Frazil Ice Intake Challenges
Balancing Environmental Impacts with Plant Operations
Last Modified Dec 09, 2022
WSSC provides some of its customers with finished drinking water from the Potomac water filtration plant (WFP). At the Potomac WFP, raw water is withdrawn from the Potomac River via an intake structure with a bar rack and pumped up to the WFP via raw water pump stations. During winter months, frazil ice crystals present in the Potomac River can adhere to the bar racks, bridge across adjacent bars, and restrict water from flowing to the raw water pump station wet wells. If the raw water intake is not functioning normally or its capacity is hindered, the plant can be at the risk of not producing enough water.
Analyses of historical data showed that frazil ice formation on the bar screens typically occurs during low-flow and freezing conditions during the winter months. The typical duration of winter weather conditions conducive to frazil ice formation is about two months, typically during January and February. The duration may be shorter or longer for any particular winter.
The goal of this study was to evaluate potential methods for controlling frazil ice formation on the existing raw water intake. A utility survey was conducted to include nine water treatment plants with similar intake characteristics in regions that experience frazil ice. The utility survey identified whether or not the utility had historical issues dealing with frazil ice, how they handled these problems, and which strategies they have been using to maintain plant operations.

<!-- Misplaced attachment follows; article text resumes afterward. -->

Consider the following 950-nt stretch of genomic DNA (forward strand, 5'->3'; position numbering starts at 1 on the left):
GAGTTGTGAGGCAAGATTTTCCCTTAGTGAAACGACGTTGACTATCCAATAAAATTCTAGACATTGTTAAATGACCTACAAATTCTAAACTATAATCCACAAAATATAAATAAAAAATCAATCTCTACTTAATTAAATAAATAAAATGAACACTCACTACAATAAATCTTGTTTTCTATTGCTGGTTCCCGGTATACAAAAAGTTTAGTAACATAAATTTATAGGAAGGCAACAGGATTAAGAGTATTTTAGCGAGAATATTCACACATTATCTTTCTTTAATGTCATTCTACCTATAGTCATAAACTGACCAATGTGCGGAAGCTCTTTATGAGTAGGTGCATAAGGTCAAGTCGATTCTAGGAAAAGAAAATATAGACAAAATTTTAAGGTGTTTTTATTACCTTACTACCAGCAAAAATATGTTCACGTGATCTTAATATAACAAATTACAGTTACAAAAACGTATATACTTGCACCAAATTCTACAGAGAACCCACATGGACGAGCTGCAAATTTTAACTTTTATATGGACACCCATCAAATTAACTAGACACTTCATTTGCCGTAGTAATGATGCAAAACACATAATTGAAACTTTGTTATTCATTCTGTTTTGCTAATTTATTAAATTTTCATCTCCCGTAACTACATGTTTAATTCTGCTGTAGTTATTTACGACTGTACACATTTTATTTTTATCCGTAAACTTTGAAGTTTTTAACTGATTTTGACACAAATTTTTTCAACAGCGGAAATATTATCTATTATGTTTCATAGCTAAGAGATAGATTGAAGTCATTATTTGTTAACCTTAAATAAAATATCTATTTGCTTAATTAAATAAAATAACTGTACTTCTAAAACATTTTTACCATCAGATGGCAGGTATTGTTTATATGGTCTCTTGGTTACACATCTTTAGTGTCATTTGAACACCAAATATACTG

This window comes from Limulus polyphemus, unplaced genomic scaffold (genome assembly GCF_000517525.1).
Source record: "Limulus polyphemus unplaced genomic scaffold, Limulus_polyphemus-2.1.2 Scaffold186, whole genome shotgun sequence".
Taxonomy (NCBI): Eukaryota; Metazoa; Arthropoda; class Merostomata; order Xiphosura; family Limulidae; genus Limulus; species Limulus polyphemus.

With the feedback from the survey, thirteen frazil ice treatment alternatives were identified and evaluated. Due to the layout of the existing intake structure, or high costs associated with some of the alternatives, four options were identified from the thirteen as potential frazil ice treatment alternatives for WSSC’s intake structure. The most commonly utilized frazil ice treatment alternative identified by the utility survey was the use of compressed air lines connected to diffuser grids located in the water intake structures. This method works by using a blower to introduce a high volume of pressurized, heated air to a coarse bubble diffuser system located directly underneath and/or in front of the intake screens. The resultant mixing zone pushes suspended ice particles to the surface and mitigates the conditions necessary for frazil ice to accumulate and adhere to the intake screens. As an air diffuser system is a commonly utilized solution, its potential applicability at WSSC’s intake is further evaluated. This presentation will present the approach utilized for selecting the appropriate strategy(ies) for controlling frazil ice at Potomac WFP’s intake structure.